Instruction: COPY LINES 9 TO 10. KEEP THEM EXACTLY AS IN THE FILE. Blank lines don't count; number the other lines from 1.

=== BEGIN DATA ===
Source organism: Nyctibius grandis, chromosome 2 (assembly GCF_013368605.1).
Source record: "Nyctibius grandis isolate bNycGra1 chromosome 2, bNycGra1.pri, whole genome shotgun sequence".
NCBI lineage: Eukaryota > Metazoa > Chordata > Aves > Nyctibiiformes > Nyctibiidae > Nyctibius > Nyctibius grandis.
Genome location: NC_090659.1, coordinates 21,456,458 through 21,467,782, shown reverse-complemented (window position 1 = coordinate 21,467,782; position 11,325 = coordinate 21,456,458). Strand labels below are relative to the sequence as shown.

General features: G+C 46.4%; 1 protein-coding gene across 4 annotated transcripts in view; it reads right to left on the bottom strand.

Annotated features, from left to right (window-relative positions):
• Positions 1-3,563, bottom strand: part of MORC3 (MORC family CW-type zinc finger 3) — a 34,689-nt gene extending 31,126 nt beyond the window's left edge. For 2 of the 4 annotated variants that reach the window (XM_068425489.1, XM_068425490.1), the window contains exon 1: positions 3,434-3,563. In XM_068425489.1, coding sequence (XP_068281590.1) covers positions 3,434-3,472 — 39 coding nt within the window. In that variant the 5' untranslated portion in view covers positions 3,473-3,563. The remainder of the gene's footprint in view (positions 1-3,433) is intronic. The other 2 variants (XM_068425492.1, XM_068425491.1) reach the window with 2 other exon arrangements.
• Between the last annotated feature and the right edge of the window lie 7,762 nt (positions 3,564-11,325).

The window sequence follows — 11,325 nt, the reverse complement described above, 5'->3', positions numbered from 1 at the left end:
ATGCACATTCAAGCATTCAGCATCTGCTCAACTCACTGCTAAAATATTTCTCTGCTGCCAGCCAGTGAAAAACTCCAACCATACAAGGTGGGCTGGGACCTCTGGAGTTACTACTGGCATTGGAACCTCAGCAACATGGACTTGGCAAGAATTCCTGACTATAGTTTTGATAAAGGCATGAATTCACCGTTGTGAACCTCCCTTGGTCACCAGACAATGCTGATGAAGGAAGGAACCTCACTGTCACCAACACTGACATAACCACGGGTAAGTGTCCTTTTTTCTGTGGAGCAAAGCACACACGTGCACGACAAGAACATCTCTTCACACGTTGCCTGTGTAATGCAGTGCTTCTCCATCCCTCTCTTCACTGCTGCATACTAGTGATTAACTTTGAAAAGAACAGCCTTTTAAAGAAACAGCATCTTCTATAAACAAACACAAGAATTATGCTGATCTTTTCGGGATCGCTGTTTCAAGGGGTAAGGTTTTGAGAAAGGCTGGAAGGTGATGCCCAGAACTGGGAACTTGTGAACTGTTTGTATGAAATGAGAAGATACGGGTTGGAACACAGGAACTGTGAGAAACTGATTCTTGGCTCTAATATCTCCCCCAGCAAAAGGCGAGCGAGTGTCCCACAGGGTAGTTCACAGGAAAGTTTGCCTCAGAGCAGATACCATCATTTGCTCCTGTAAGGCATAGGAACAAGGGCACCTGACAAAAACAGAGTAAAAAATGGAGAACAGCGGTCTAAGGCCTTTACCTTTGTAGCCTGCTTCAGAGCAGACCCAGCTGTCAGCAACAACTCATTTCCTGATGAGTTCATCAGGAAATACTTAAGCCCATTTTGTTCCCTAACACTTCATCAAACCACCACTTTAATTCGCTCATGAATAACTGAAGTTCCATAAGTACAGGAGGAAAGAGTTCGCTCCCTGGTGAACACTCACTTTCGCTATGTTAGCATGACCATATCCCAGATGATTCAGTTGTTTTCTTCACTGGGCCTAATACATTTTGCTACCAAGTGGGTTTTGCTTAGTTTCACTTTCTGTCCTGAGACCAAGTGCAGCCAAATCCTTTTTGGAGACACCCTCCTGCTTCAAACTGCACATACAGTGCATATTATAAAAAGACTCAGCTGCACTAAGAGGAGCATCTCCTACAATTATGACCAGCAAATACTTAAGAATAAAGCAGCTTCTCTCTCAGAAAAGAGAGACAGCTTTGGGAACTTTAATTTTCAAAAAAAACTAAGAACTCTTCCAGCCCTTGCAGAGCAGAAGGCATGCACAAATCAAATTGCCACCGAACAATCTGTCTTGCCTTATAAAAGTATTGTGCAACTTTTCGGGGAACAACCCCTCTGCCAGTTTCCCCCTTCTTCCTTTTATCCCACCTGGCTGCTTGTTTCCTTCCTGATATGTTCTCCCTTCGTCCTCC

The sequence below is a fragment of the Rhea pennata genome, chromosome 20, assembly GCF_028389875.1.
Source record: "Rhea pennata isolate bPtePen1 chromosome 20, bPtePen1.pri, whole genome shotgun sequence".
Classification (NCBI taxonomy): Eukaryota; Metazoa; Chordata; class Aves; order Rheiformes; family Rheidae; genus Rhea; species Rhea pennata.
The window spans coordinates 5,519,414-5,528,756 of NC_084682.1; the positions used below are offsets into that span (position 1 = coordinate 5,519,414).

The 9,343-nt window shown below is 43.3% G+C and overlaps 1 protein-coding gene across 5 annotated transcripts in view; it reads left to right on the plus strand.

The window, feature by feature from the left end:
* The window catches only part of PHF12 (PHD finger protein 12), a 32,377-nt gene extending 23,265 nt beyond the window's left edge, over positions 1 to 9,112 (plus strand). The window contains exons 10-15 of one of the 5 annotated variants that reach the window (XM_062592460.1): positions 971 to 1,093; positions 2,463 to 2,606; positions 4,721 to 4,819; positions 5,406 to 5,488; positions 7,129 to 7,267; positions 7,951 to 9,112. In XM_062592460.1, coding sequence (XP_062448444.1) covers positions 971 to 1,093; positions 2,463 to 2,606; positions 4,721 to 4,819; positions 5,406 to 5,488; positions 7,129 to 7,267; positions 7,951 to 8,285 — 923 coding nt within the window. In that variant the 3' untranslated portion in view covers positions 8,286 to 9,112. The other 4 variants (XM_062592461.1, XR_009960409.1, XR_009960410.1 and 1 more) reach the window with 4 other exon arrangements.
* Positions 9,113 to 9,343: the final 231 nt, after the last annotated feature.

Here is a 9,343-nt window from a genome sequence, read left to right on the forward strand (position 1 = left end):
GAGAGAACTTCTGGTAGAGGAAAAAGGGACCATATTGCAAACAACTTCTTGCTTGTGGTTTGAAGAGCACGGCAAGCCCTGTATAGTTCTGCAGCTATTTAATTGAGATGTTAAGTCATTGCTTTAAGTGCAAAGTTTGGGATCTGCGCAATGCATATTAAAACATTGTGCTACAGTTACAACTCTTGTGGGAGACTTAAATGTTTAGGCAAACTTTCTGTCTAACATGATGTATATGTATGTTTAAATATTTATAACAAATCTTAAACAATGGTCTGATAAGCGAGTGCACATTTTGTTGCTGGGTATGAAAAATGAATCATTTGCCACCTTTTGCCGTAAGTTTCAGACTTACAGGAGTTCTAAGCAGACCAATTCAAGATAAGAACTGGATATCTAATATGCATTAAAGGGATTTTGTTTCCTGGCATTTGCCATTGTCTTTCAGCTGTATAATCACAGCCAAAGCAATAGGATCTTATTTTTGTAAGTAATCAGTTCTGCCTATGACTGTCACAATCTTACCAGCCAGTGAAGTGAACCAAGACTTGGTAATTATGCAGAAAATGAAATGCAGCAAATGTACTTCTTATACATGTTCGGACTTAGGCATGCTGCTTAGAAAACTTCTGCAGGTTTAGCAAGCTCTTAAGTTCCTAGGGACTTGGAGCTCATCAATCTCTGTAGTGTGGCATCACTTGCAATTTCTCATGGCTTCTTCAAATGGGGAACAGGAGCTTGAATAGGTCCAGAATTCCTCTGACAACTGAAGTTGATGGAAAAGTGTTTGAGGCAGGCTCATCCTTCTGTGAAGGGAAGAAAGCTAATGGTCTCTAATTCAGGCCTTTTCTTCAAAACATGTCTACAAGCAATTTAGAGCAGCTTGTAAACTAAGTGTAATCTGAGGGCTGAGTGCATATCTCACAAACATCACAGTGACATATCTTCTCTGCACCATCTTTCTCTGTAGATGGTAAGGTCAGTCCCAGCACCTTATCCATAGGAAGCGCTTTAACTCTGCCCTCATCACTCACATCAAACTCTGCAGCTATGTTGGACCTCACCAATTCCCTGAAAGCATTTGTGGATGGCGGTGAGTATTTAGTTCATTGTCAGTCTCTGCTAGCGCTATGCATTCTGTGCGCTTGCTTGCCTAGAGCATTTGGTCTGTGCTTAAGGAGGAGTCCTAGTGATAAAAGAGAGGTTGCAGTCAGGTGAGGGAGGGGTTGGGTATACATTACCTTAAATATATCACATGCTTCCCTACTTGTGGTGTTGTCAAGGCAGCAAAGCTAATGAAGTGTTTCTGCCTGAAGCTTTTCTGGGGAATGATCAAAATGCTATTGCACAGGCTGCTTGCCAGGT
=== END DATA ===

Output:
The window sequence follows — 11,325 nt, the reverse complement described above, 5'->3', positions numbered from 1 at the left end:
ATGCACATTCAAGCATTCAGCATCTGCTCAACTCACTGCTAAAATATTTCTCTGCTGCCAGCCAGTGAAAAACTCCAACCATACAAGGTGGGCTGGGACCTCTGGAGTTACTACTGGCATTGGAACCTCAGCAACATGGACTTGGCAAGAATTCCTGACTATAGTTTTGATAAAGGCATGAATTCACCGTTGTGAACCTCCCTTGGTCACCAGACAATGCTGATGAAGGAAGGAACCTCACTGTCACCAACACTGACATAACCACGGGTAAGTGTCCTTTTTTCTGTGGAGCAAAGCACACACGTGCACGACAAGAACATCTCTTCACACGTTGCCTGTGTAATGCAGTGCTTCTCCATCCCTCTCTTCACTGCTGCATACTAGTGATTAACTTTGAAAAGAACAGCCTTTTAAAGAAACAGCATCTTCTATAAACAAACACAAGAATTATGCTGATCTTTTCGGGATCGCTGTTTCAAGGGGTAAGGTTTTGAGAAAGGCTGGAAGGTGATGCCCAGAACTGGGAACTTGTGAACTGTTTGTATGAAATGAGAAGATACGGGTTGGAACACAGGAACTGTGAGAAACTGATTCTTGGCTCTAATATCTCCCCCAGCAAAAGGCGAGCGAGTGTCCCACAGGGTAGTTCACAGGAAAGTTTGCCTCAGAGCAGATACCATCATTTGCTCCTGTAAGGCATAGGAACAAGGGCACCTGACAAAAACAGAGTAAAAAATGGAGAACAGCGGTCTAAGGCCTTTACCTTTGTAGCCTGCTTCAGAGCAGACCCAGCTGTCAGCAACAACTCATTTCCTGATGAGTTCATCAGGAAATACTTAAGCCCATTTTGTTCCCTAACACTTCATCAAACCACCACTTTAATTCGCTCATGAATAACTGAAGTTCCATAAGTACAGGAGGAAAGAGTTCGCTCCCTGGTGAACACTCACTTTCGCTATGTTAGCATGACCATATCCCAGATGATTCAGTTGTTTTCTTCACTGGGCCTAATACATTTTGCTACCAAGTGGGTTTTGCTTAGTTTCACTTTCTGTCCTGAGACCAAGTGCAGCCAAATCCTTTTTGGAGACACCCTCCTGCTTCAAACTGCACATACAGTGCATATTATAAAAAGACTCAGCTGCACTAAGAGGAGCATCTCCTACAATTATGACCAGCAAATACTTAAGAATAAAGCAGCTTCTCTCTCAGAAAAGAGAGACAGCTTTGGGAACTTTAATTTTCAAAAAAAACTAAGAACTCTTCCAGCCCTTGCAGAGCAGAAGGCATGCACAAATCAAATTGCCACCGAACAATCTGTCTTGCCTTATAAAAGTATTGTGCAACTTTTCGGGGAACAACCCCTCTGCCAGTTTCCCCCTTCTTCCTTTTATCCCACCTGGCTGCTTGTTTCCTTCCTGATATGTTCTCCCTTCGTCCTCC